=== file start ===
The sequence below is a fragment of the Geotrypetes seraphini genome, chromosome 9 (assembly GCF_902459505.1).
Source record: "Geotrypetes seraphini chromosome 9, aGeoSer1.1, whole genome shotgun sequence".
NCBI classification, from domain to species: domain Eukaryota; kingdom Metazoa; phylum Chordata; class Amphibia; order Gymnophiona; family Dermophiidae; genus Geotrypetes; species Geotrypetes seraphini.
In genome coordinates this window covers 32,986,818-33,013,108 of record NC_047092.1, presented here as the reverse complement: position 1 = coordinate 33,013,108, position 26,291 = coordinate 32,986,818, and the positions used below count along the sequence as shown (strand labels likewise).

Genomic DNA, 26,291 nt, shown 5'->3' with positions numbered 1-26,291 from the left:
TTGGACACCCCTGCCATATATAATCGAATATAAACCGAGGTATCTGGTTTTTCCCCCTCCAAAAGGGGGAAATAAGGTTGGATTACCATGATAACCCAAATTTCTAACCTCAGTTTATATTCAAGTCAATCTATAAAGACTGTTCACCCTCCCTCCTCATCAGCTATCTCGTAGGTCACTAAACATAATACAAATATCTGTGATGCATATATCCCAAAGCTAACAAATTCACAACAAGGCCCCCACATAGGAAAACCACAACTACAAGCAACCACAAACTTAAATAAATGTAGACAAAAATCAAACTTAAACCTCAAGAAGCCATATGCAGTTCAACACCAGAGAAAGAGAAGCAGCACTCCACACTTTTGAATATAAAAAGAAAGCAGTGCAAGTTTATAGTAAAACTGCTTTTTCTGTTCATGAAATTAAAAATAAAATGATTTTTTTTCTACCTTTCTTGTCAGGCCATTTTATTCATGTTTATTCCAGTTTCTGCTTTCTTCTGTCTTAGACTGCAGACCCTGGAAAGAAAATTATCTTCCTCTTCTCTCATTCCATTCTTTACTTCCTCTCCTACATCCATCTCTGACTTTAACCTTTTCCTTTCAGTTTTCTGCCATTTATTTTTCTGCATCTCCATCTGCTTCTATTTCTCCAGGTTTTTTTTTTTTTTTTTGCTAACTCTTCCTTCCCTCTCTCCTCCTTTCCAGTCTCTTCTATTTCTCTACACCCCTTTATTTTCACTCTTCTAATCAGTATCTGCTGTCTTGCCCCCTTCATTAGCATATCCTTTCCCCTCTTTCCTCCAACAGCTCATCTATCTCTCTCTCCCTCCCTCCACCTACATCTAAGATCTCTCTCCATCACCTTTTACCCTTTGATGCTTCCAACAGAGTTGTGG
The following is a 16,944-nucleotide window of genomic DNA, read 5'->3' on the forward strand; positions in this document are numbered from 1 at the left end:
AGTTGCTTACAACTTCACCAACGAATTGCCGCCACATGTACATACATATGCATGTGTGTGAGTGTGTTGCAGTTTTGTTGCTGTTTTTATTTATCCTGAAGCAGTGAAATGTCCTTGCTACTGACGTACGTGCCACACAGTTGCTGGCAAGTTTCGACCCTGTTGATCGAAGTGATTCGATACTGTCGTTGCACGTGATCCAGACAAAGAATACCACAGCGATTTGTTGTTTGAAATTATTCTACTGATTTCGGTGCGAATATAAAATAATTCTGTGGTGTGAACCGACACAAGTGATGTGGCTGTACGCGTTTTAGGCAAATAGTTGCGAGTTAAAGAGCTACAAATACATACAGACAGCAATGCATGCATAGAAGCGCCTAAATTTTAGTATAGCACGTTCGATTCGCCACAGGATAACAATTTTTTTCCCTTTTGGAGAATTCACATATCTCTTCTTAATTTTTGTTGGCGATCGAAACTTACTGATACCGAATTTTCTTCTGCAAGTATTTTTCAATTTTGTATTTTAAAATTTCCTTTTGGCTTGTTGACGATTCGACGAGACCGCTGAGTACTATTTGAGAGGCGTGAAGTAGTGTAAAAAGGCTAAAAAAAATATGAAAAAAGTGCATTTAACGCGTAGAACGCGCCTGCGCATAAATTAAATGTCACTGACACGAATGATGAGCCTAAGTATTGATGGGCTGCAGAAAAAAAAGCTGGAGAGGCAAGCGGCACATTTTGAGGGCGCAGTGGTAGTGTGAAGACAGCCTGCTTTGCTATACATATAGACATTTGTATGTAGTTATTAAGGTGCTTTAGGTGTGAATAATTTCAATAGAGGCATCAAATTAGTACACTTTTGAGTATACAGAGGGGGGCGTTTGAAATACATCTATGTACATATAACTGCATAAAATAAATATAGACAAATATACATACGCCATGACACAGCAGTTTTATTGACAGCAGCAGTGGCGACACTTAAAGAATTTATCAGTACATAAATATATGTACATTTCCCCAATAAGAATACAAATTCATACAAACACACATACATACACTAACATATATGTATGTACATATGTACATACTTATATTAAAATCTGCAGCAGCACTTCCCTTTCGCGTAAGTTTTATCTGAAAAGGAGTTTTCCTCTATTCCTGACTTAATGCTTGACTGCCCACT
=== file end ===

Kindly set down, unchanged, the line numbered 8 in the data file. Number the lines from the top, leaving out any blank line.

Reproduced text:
AGTTGCTTACAACTTCACCAACGAATTGCCGCCACATGTACATACATATGCATGTGTGTGAGTGTGTTGCAGTTTTGTTGCTGTTTTTATTTATCCTGAAGCAGTGAAATGTCCTTGCTACTGACGTACGTGCCACACAGTTGCTGGCAAGTTTCGACCCTGTTGATCGAAGTGATTCGATACTGTCGTTGCACGTGATCCAGACAAAGAATACCACAGCGATTTGTTGTTTGAAATTATTCTACTGATTTCGGTGCGAATATAAAATAATTCTGTGGTGTGAACCGACACAAGTGATGTGGCTGTACGCGTTTTAGGCAAATAGTTGCGAGTTAAAGAGCTACAAATACATACAGACAGCAATGCATGCATAGAAGCGCCTAAATTTTAGTATAGCACGTTCGATTCGCCACAGGATAACAATTTTTTTCCCTTTTGGAGAATTCACATATCTCTTCTTAATTTTTGTTGGCGATCGAAACTTACTGATACCGAATTTTCTTCTGCAAGTATTTTTCAATTTTGTATTTTAAAATTTCCTTTTGGCTTGTTGACGATTCGACGAGACCGCTGAGTACTATTTGAGAGGCGTGAAGTAGTGTAAAAAGGCTAAAAAAAATATGAAAAAAGTGCATTTAACGCGTAGAACGCGCCTGCGCATAAATTAAATGTCACTGACACGAATGATGAGCCTAAGTATTGATGGGCTGCAGAAAAAAAAGCTGGAGAGGCAAGCGGCACATTTTGAGGGCGCAGTGGTAGTGTGAAGACAGCCTGCTTTGCTATACATATAGACATTTGTATGTAGTTATTAAGGTGCTTTAGGTGTGAATAATTTCAATAGAGGCATCAAATTAGTACACTTTTGAGTATACAGAGGGGGGCGTTTGAAATACATCTATGTACATATAACTGCATAAAATAAATATAGACAAATATACATACGCCATGACACAGCAGTTTTATTGACAGCAGCAGTGGCGACACTTAAAGAATTTATCAGTACATAAATATATGTACATTTCCCCAATAAGAATACAAATTCATACAAACACACATACATACACTAACATATATGTATGTACATATGTACATACTTATATTAAAATCTGCAGCAGCACTTCCCTTTCGCGTAAGTTTTATCTGAAAAGGAGTTTTCCTCTATTCCTGACTTAATGCTTGACTGCCCACT